There are five key areas to successfully managing remote workers, according to a recent article by the Harvard Business Review.
But before you work on those areas, you must realise that there are three kinds of distance when dealing with remote workers: physical (place and time), operational (team size, bandwidth and skill levels) and affinity (values, trust, and interdependency).
Reducing the effect of these distances will help you bring your team closer together, even if they are in different countries.
Regular group video meetings, internal newsletters on company achievements and goals, a virtual office or intranet where your team can post their thoughts or suggestions, and group incentives (These will depend on your own company’s goals).
On top of these, the article pointed to these five key areas to focus on:
1: Communications: keep it brief but clear
Don’t assume that others understand your abbreviations, text speak or shorthand. Communication should be ultra clear, no matter how you do it. Indeed, you can never be too clear, but it is too easy to be less clear than you should.
2: Avoid message dumping
Don’t overload your staff with follow-up calls, emails or messages unless you absolutely need to. Let them get on with their tasks while you get on with running your business. Time wasted on pointless emails and messages could be better spent on increasing efficiency or team engagement.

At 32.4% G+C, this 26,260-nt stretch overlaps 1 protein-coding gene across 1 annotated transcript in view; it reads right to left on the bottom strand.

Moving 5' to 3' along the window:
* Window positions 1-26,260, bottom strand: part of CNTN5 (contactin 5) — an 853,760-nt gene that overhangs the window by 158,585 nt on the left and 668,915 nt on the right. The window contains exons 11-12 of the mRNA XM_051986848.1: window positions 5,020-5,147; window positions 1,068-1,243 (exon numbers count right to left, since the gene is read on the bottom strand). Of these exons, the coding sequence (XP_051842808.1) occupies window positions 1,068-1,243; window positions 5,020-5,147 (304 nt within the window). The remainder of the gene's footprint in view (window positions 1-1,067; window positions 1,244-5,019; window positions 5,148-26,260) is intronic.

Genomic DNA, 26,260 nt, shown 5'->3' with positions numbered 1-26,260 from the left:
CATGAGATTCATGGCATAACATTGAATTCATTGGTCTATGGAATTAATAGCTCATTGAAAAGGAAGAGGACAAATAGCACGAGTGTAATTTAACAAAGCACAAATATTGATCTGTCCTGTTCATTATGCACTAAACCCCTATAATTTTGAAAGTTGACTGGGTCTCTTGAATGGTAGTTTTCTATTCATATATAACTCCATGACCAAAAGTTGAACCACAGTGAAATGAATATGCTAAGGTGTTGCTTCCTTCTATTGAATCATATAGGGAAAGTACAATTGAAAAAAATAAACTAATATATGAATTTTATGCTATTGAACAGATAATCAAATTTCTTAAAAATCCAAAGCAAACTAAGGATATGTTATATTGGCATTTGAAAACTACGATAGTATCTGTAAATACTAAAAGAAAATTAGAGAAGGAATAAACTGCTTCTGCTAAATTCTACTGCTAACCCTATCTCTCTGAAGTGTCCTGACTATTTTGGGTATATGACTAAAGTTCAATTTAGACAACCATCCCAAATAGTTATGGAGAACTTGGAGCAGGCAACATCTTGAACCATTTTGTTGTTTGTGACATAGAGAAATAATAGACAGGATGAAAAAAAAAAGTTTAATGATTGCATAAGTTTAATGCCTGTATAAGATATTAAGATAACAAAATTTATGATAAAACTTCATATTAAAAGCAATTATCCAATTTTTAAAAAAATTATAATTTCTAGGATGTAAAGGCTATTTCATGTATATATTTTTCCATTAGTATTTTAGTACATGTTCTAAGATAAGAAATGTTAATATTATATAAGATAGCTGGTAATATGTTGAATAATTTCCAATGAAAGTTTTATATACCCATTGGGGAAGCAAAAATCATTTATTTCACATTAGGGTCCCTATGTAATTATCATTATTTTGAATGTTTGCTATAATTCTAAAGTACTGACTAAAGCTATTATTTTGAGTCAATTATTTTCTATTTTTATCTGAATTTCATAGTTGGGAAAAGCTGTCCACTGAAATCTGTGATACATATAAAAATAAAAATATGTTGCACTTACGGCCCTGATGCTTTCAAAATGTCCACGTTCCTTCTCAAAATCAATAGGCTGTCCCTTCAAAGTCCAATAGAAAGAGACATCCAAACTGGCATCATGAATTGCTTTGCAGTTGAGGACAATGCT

3: Establish communication norms
What one company determines as the “norm” for communication may not suit the next. There are many ways to quickly communicate with teams, Slack, Google Docs, Whatsapp, Messenger etc. But from the outset should make it clear how you expect your team to communicate in a way that everyone is involved and nothing gets lost. Slack is particularly good for this as it is also an app as well as desktop capabilities.
4: See the hidden opportunities in written communications
Text-based communication places less importance on interpersonal skills and physical appearance, offering an effective way to share power and decision-making. Research shows that introverted individuals are less inhibited in online versus offline interactions. However, you need to watch out for virtual unconscious bias, where punctuation, grammar and word choice might reveal prejudiced attitudes towards certain groups.
5: Create intentional space for celebration
Old school birthday cakes are still important for remote teams. Creating virtual spaces and rituals for celebrations and socializing can strengthen relationships and lay the foundation for future collaboration. Find ways to shorten the affinity distance.
As more and more of our interactions happen digitally, we will continue to experience new forms of miscommunication and misunderstanding. The solution will not come from new technologies (although, no doubt, developers will keep trying to bridge that gap).
Instead, the solution is in understanding the new rules of engagement; in building a communication skill set that reflects the demands of our digitally-driven age.
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